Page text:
The Cameron leadership of the Conservative Party has given up on the tax argument at a time when it is getting increasingly strong and important.
This from today’s Daily Telegraph:
Britain’s ballooning public sector will grow bigger than Germany’s next year for the first time since the early 1970s.
The Organisation for Economic Co-operation and Development figures show public spending in the UK will overtake that of Germany in 2007. The crossover will be seen as the latest stage in Britain’s transformation under Gordon Brown into a big government economy.
The OECD says state spending will hit 45.3pc of gross domestic product next year, compared with 45.1pc in Germany. The proportion of the economy accounted for by the Government has risen dramatically under Labour, from a low of 37.5pc of GDP in 2000. The gap will be wider in 2008 since Germany is reducing its public spending.
Britain’s public spending remains far above that of other major economies including the US, where it will be 36.9pc of GDP next year, and Japan, where it will be 36.2pc. But it is far below France’s state expenditure, which will be 53.5pc.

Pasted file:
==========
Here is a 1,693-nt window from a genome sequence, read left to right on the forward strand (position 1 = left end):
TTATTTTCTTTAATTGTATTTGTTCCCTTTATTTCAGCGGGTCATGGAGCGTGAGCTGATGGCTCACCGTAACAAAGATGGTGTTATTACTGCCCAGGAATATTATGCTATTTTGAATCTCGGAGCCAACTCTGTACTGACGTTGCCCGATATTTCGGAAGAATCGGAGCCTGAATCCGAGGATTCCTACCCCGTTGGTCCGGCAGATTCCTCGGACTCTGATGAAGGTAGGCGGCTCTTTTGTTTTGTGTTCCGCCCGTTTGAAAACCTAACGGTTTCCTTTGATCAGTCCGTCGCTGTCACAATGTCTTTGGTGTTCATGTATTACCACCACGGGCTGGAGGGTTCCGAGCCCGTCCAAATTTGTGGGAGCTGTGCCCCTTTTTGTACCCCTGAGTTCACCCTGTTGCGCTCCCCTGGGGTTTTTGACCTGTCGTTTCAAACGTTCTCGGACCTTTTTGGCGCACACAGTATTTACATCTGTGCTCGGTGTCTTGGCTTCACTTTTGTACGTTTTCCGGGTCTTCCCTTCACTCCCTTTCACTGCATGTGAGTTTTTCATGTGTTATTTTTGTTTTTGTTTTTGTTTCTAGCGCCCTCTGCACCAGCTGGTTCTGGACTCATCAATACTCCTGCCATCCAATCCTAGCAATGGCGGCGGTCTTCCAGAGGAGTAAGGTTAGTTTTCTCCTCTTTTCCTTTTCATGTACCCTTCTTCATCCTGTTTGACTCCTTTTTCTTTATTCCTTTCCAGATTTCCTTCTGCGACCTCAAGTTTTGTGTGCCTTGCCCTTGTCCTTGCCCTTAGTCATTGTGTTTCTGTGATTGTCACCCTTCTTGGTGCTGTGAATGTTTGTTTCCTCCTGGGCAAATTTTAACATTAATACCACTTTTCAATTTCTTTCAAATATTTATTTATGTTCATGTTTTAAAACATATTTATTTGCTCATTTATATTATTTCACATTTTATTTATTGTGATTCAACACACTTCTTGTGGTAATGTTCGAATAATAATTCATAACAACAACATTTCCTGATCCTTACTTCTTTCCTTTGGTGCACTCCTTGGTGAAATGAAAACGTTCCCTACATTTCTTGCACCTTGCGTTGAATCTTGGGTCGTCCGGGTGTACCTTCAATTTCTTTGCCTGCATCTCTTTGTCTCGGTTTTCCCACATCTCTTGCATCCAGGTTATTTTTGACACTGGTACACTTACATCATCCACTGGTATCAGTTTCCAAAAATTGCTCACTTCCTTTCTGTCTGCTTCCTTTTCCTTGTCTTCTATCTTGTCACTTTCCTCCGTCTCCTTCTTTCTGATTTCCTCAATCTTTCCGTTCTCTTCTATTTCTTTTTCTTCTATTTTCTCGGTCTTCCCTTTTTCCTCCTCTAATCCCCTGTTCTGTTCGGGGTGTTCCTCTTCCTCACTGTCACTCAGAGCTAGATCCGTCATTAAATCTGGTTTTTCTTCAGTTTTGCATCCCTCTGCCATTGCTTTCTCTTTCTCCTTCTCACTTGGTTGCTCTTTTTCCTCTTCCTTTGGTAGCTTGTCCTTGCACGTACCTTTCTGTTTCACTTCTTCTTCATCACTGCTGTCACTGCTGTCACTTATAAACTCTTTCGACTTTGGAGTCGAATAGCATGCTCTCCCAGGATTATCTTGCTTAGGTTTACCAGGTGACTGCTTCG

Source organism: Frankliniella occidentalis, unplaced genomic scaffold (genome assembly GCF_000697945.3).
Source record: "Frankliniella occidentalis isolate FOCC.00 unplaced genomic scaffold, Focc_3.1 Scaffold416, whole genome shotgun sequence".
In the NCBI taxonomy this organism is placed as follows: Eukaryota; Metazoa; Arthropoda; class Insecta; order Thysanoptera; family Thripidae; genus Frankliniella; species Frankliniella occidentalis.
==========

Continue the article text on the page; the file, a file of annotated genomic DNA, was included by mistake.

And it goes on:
Corin Taylor, head of research at the TaxPayers’ Alliance, said: “The OECD has given warning that Britain’s rising tax burden and high public spending is out of step with international practice. Britain’s economy will feel the pinch with businesses and jobs going overseas. The prudent course would be to get a grip on public spending and cut taxes now.”
Peter Spencer, economic adviser to the Ernst & Young Item Club, said: “With public expenditure heading towards 45pc of GDP, the real worry is that a lot of that money is actually borrowing.”
The OECD figures show the rise in the UK’s tax burden over the next two years will be the fourth-biggest in the Western world.